Scientist called a "whore" because she wouldn't work for free

This is a cautionary tale for all of the people out here who seem to think sexism in the sciences is still ok. Actually, for anyone who thinks sexism at work… online… anywhere is ok.

It’s also a lesson in how our brave new media world is slowly eating itself by expecting everyone to work for free*.

It all started when DN Lee, who runs the Urban Scientist blog on the prestigious Scientific American network, got asked to do some blogging for Biology-Online. 

It would be a monthly article, he said, and she would have to wait two weeks before she was allowed to repost the blog on her own site.

Advertisement

“Regarding payment,” editor “Ofek” replied in response to her question. “Truthfully, we don’t pay guest bloggers”.

“Thank you very much for your reply,” DN Lee said. “But I will have to decline your offer. Have a great day”.

It should have stopped there. Why should a respected blogger and scientist provide content to a website for free?

But instead, Ofek decided to send this reply:

“Because we don’t pay for blog entries? Are you an urban scientist or an urban whore?”

Just let that sink in for a moment.

WHORE? REALLY??

Calling a professional woman who wants to be paid for her work a whore is so far out of the ballpark it’s a new sport entirely.

DN Lee responded by posting a blog and video that said this: “I do need you to recognise that how you behave matters, not just to me but to a lot of people because it sets the tone. For far too long the presumption has been that if you are a woman, a person of colour, or of low socio-economic status, that they think they can get you, your energy and talent for free.”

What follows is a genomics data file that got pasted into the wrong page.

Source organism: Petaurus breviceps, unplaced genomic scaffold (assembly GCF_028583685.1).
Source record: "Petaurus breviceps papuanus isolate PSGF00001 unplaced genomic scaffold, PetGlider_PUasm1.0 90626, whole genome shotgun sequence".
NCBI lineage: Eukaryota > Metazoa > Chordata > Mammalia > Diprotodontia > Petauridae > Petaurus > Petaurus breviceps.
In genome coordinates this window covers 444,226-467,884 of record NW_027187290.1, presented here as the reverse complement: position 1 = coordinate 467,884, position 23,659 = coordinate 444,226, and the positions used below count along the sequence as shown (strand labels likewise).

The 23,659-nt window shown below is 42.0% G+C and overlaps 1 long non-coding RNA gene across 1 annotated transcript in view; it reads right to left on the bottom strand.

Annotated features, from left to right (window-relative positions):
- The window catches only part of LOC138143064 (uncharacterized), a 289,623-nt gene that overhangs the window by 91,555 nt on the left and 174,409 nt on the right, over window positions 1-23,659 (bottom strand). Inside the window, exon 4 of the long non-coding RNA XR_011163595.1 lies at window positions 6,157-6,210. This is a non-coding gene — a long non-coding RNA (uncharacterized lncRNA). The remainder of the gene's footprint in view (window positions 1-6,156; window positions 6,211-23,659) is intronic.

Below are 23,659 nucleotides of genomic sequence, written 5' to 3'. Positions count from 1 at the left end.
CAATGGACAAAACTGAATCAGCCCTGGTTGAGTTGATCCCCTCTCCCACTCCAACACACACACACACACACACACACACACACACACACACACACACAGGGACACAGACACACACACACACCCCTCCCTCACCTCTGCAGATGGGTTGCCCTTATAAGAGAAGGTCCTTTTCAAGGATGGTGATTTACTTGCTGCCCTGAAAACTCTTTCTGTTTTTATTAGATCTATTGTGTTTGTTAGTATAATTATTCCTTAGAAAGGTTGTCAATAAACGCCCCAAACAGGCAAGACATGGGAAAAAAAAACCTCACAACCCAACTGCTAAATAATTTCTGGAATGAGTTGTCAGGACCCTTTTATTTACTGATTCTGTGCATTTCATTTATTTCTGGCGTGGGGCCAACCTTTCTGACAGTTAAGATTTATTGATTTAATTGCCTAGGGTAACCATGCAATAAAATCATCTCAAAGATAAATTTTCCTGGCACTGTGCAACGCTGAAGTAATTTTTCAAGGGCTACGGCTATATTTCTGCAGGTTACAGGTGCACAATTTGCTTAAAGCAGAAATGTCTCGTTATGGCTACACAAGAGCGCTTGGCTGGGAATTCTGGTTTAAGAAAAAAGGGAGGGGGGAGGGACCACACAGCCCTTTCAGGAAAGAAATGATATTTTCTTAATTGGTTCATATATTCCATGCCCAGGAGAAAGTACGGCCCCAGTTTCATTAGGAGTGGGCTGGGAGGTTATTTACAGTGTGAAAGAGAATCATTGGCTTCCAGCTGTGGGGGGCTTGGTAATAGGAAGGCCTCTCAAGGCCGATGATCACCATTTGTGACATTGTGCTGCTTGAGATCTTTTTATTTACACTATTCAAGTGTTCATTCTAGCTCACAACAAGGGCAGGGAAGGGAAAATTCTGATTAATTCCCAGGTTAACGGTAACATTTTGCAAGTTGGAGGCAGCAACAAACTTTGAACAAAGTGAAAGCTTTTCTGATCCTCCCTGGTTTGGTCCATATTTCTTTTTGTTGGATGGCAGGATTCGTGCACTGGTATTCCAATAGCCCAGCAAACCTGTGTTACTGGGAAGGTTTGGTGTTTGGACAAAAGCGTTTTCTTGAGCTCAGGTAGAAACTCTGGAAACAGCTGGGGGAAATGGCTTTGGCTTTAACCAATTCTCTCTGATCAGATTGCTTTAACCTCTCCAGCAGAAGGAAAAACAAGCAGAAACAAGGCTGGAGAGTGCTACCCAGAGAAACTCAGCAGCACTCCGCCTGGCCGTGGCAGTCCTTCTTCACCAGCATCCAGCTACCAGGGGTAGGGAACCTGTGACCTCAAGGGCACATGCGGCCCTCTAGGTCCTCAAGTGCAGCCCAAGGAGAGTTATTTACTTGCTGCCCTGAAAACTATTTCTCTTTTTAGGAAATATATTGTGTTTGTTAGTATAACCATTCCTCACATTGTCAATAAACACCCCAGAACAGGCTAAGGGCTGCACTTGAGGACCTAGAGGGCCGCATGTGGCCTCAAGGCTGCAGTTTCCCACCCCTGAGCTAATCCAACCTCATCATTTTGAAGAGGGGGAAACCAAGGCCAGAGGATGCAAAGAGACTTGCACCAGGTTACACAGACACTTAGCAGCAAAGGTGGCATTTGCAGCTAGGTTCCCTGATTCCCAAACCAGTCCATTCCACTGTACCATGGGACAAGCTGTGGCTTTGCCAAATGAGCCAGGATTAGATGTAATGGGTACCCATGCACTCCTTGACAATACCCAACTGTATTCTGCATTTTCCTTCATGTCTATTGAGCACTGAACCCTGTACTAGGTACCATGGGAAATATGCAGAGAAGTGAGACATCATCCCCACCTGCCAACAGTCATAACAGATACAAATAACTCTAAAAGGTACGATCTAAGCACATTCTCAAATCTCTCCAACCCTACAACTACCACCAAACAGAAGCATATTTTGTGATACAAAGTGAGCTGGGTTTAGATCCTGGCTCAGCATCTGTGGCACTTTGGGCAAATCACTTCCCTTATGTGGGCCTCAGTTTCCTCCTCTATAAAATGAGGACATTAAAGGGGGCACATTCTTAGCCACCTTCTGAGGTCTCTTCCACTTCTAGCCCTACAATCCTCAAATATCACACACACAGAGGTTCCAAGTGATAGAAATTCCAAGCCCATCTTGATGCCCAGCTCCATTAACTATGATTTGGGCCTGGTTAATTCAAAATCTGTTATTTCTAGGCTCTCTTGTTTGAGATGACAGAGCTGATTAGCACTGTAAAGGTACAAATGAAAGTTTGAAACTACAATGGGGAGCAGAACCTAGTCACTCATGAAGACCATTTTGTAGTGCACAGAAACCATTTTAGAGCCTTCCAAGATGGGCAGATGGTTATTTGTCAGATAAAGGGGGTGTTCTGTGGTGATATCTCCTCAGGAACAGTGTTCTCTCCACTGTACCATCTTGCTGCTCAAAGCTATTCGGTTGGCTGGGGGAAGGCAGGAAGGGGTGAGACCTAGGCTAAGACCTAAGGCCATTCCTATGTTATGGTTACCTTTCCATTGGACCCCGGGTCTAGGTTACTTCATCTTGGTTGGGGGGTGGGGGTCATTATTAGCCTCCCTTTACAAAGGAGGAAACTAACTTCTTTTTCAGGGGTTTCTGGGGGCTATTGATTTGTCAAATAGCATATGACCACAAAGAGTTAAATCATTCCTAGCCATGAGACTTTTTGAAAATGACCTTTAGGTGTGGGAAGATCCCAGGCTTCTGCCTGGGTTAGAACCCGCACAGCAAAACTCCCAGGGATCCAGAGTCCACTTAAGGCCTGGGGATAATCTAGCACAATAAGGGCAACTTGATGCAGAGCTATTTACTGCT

So what did Scientific American do? They took down her blog. That’s right. Scientific American seemed to think DN Lee was the one that should be punished.

There is SO much outrageous behaviour involved in this I don’t even know where to start.

We all know that women are paid less than men, and are more uncomfortable asking for pay rises. Often this is framed as an issue that just requires women to toughen up and be more like a man.

But what events like this show is that it’s actually not just about us, but that there are broader social issues at play that make it perfectly understandable that women have less confidence than men in asking for what they deserve (I’m not saying this is a good thing).

As the ‘rivers of gold’ (classified ads) that used to fund jobs like mine have dried up, media companies have increasingly turned to writers to do what they do for free – and I suspect that it’s women who will end up disproportionately taking on the bulk of this free work as well. This is not OK.

At least the Scientific American fiasco how provides a handy and well-documented case study of how NOT to handle sexism. After first saying that they took the blog down because it wasn’t about science – an embarrassing response given the Urban Scientist blog is clearly about more than just straight science – they have eventually put it back up and changed their story to say that they were actually worried about defamation, not science, when they took it down). 

It’s true that we all need to start ‘leaning in’ and asking for what we want like DN Lee, but we also need some serious changes to the way women are treated and seen in the workplace.**

Hopefully now we can at least all cross “calling women whores” off the list of “things considered acceptable at work”. Baby steps, sisters, baby steps.

Post-Script: Biology Online, at least, handled this issue better than Sci Am, and have fired the editor who was involved. 

 

*As Daily Life is part of Fairfax, from whom I am paid a full-time journalist wage, I am not paid additionally for my writing here. I do it just because I love the sisterhood.  But they do pay all external contributors. However, many opinion sites don’t, particularly those that are using content provided by scientists or other experts such as The Conversation (which is a fantastic website but relies on the fact that people will work for free to get their message out).